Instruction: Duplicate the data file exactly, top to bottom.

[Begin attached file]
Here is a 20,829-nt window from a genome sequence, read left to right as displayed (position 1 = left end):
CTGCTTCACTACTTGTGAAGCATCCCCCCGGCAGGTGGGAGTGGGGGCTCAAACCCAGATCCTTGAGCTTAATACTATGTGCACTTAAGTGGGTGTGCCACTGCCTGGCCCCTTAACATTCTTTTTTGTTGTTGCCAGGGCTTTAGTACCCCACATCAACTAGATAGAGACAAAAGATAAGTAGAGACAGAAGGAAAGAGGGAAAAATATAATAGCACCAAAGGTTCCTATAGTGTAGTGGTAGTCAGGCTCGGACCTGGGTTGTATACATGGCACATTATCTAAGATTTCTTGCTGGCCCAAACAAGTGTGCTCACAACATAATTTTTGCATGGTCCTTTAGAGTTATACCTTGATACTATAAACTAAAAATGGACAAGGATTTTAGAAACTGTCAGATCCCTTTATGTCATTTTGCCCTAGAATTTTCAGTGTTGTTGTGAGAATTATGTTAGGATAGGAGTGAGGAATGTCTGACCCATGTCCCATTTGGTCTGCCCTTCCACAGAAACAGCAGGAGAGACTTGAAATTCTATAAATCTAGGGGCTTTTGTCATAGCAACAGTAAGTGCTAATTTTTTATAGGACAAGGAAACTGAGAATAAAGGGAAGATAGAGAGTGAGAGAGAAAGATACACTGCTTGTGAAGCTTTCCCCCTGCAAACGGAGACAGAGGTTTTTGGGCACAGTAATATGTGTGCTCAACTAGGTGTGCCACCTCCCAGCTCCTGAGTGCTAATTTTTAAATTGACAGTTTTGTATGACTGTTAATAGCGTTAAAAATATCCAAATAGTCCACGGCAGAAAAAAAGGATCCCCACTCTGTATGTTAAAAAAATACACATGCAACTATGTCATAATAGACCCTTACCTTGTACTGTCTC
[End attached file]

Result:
Here is a 20,829-nt window from a genome sequence, read left to right as displayed (position 1 = left end):
CTGCTTCACTACTTGTGAAGCATCCCCCCGGCAGGTGGGAGTGGGGGCTCAAACCCAGATCCTTGAGCTTAATACTATGTGCACTTAAGTGGGTGTGCCACTGCCTGGCCCCTTAACATTCTTTTTTGTTGTTGCCAGGGCTTTAGTACCCCACATCAACTAGATAGAGACAAAAGATAAGTAGAGACAGAAGGAAAGAGGGAAAAATATAATAGCACCAAAGGTTCCTATAGTGTAGTGGTAGTCAGGCTCGGACCTGGGTTGTATACATGGCACATTATCTAAGATTTCTTGCTGGCCCAAACAAGTGTGCTCACAACATAATTTTTGCATGGTCCTTTAGAGTTATACCTTGATACTATAAACTAAAAATGGACAAGGATTTTAGAAACTGTCAGATCCCTTTATGTCATTTTGCCCTAGAATTTTCAGTGTTGTTGTGAGAATTATGTTAGGATAGGAGTGAGGAATGTCTGACCCATGTCCCATTTGGTCTGCCCTTCCACAGAAACAGCAGGAGAGACTTGAAATTCTATAAATCTAGGGGCTTTTGTCATAGCAACAGTAAGTGCTAATTTTTTATAGGACAAGGAAACTGAGAATAAAGGGAAGATAGAGAGTGAGAGAGAAAGATACACTGCTTGTGAAGCTTTCCCCCTGCAAACGGAGACAGAGGTTTTTGGGCACAGTAATATGTGTGCTCAACTAGGTGTGCCACCTCCCAGCTCCTGAGTGCTAATTTTTAAATTGACAGTTTTGTATGACTGTTAATAGCGTTAAAAATATCCAAATAGTCCACGGCAGAAAAAAAGGATCCCCACTCTGTATGTTAAAAAAATACACATGCAACTATGTCATAATAGACCCTTACCTTGTACTGTCTC